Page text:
GSAS Minority Enrollment Rises

Minority students comprise 10 percent of this year's Graduate School of Arts and Sciences (GSAS) entering class--possibly a higher proportion than ever before--according to GSAS Administrative Dean John B. Fox Jr. '59.

And increased diversity in the graduate school "pipeline" to academia could eventually help address complaints about the Faculty of Arts and Sciences' (FAS) lack of ethnic and racial diversity, said Joseph J. McCarthy, assistant dean for academic planning.

"This is very good news, because this is exactly what Harvard and other graduate schools need to be doing," said McCarthy, though he said there is at least a seven-year lag time before the new graduate students enter the faculty ranks.

The 10 percent figure includes 30 Black students, 11 Chicanos, 12 Puerto Ricans, three other Hispanics and 6 Native Americans, according to Gayle E. Merrithew, associate registrar for graduate records.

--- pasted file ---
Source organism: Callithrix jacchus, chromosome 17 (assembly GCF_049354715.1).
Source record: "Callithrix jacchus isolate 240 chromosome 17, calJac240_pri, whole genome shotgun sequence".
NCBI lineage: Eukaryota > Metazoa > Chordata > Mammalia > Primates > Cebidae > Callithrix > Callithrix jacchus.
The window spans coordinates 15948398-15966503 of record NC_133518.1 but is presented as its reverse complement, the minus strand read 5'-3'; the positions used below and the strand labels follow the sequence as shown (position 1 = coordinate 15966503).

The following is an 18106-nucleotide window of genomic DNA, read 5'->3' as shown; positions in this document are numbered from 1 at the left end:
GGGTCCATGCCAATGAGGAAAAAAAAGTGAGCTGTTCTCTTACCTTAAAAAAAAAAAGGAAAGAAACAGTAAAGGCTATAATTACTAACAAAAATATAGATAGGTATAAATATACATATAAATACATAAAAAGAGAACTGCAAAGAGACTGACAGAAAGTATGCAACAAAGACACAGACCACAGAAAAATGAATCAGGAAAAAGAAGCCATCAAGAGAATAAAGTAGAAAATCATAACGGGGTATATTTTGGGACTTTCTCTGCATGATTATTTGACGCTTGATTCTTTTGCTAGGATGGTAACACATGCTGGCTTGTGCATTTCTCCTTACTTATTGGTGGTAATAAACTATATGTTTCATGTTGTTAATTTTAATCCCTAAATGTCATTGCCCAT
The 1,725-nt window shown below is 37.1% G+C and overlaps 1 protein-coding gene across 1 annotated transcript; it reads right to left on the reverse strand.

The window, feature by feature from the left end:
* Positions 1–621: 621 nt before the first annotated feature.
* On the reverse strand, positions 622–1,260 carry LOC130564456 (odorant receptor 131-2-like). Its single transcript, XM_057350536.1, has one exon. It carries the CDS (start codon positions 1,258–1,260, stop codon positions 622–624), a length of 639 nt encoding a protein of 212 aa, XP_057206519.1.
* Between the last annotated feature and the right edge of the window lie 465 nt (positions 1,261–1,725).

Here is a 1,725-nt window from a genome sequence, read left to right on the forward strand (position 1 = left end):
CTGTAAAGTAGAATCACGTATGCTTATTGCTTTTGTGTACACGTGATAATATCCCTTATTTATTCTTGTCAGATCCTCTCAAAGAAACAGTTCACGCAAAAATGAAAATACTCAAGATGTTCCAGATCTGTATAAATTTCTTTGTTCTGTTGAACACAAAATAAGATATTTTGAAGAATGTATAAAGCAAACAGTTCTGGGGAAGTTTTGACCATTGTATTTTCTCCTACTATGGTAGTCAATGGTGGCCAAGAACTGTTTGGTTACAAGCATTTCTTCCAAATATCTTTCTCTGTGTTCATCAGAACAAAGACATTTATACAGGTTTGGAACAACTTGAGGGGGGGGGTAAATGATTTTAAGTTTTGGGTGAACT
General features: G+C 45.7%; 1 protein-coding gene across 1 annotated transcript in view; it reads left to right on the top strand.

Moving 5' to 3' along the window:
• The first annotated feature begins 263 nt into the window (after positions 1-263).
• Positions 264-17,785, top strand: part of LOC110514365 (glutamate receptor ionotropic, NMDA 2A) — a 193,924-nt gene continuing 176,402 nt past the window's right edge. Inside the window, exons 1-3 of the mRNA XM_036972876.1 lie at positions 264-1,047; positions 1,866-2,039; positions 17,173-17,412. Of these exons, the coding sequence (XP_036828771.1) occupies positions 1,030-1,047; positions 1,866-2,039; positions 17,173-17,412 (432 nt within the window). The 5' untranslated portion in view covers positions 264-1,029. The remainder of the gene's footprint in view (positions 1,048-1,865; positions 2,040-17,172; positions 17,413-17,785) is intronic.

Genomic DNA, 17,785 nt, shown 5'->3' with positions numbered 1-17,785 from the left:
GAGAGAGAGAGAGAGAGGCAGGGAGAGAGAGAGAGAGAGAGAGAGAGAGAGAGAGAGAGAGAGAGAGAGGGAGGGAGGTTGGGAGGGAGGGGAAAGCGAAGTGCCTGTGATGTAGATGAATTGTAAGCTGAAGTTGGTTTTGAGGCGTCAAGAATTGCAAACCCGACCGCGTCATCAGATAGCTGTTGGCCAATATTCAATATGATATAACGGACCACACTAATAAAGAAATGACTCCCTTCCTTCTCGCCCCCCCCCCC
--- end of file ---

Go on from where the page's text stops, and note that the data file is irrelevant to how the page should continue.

The 36 Asian Americans in the class are not counted as minority students under GSAS guidelines. There are 606 students in the entire class.


"It is, I think, the highest percentage we've ever had," said Fox. Last year's proportion was about eight percent, he said.

"It's been a slow, steady effort rather than a jump," Fox said.

He said the "recruitment effort being made by a number of departments" has helped diversify the new class. Such efforts are fairly recent in graduate schools, Fox said.

New attention to minority students in the admissions process has had an effect as well, he said.

"When the deans of the graduate schools meet with departments to decide on admissions, there's now very close attention given to top-ranked minorities," he said.

Another concern for many, the number of women graduate students in the social and natural sciences, has not improved as dramatically as minority student enrollment, Fox said. The Brachman fund, begun last year to aid minority and female GSAS recruitment, has helped, he said.

"[Women] are underrepresented in physical sciences," Fox said. But Merrithew said the figures for this year's incoming class were not available.

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